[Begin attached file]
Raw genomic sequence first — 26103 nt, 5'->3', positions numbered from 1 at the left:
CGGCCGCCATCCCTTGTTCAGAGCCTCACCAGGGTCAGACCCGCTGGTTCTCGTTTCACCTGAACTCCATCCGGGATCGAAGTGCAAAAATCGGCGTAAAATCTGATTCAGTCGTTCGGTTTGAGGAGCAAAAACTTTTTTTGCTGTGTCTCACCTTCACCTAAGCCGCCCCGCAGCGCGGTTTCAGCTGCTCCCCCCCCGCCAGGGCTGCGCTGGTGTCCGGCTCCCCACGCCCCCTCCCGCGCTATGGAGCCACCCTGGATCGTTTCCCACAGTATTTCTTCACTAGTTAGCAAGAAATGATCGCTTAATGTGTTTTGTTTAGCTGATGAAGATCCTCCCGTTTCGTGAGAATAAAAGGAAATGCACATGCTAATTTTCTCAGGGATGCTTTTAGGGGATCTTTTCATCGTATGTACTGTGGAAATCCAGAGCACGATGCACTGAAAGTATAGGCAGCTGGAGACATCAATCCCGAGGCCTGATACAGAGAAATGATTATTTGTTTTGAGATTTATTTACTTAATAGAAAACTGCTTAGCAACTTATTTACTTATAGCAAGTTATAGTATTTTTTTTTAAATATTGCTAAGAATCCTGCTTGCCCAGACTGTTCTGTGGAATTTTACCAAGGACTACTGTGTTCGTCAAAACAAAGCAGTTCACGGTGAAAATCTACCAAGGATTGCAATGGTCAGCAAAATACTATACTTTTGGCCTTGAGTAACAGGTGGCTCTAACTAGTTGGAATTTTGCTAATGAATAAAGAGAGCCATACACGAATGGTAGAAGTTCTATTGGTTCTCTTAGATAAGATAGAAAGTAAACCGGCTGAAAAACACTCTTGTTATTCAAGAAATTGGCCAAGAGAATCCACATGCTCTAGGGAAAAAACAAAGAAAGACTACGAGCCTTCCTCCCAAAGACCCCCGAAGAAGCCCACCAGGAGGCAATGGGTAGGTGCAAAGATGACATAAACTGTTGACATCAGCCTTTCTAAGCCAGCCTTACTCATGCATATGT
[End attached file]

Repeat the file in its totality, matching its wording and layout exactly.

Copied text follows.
Raw genomic sequence first — 26103 nt, 5'->3', positions numbered from 1 at the left:
CGGCCGCCATCCCTTGTTCAGAGCCTCACCAGGGTCAGACCCGCTGGTTCTCGTTTCACCTGAACTCCATCCGGGATCGAAGTGCAAAAATCGGCGTAAAATCTGATTCAGTCGTTCGGTTTGAGGAGCAAAAACTTTTTTTGCTGTGTCTCACCTTCACCTAAGCCGCCCCGCAGCGCGGTTTCAGCTGCTCCCCCCCCGCCAGGGCTGCGCTGGTGTCCGGCTCCCCACGCCCCCTCCCGCGCTATGGAGCCACCCTGGATCGTTTCCCACAGTATTTCTTCACTAGTTAGCAAGAAATGATCGCTTAATGTGTTTTGTTTAGCTGATGAAGATCCTCCCGTTTCGTGAGAATAAAAGGAAATGCACATGCTAATTTTCTCAGGGATGCTTTTAGGGGATCTTTTCATCGTATGTACTGTGGAAATCCAGAGCACGATGCACTGAAAGTATAGGCAGCTGGAGACATCAATCCCGAGGCCTGATACAGAGAAATGATTATTTGTTTTGAGATTTATTTACTTAATAGAAAACTGCTTAGCAACTTATTTACTTATAGCAAGTTATAGTATTTTTTTTTAAATATTGCTAAGAATCCTGCTTGCCCAGACTGTTCTGTGGAATTTTACCAAGGACTACTGTGTTCGTCAAAACAAAGCAGTTCACGGTGAAAATCTACCAAGGATTGCAATGGTCAGCAAAATACTATACTTTTGGCCTTGAGTAACAGGTGGCTCTAACTAGTTGGAATTTTGCTAATGAATAAAGAGAGCCATACACGAATGGTAGAAGTTCTATTGGTTCTCTTAGATAAGATAGAAAGTAAACCGGCTGAAAAACACTCTTGTTATTCAAGAAATTGGCCAAGAGAATCCACATGCTCTAGGGAAAAAACAAAGAAAGACTACGAGCCTTCCTCCCAAAGACCCCCGAAGAAGCCCACCAGGAGGCAATGGGTAGGTGCAAAGATGACATAAACTGTTGACATCAGCCTTTCTAAGCCAGCCTTACTCATGCATATGT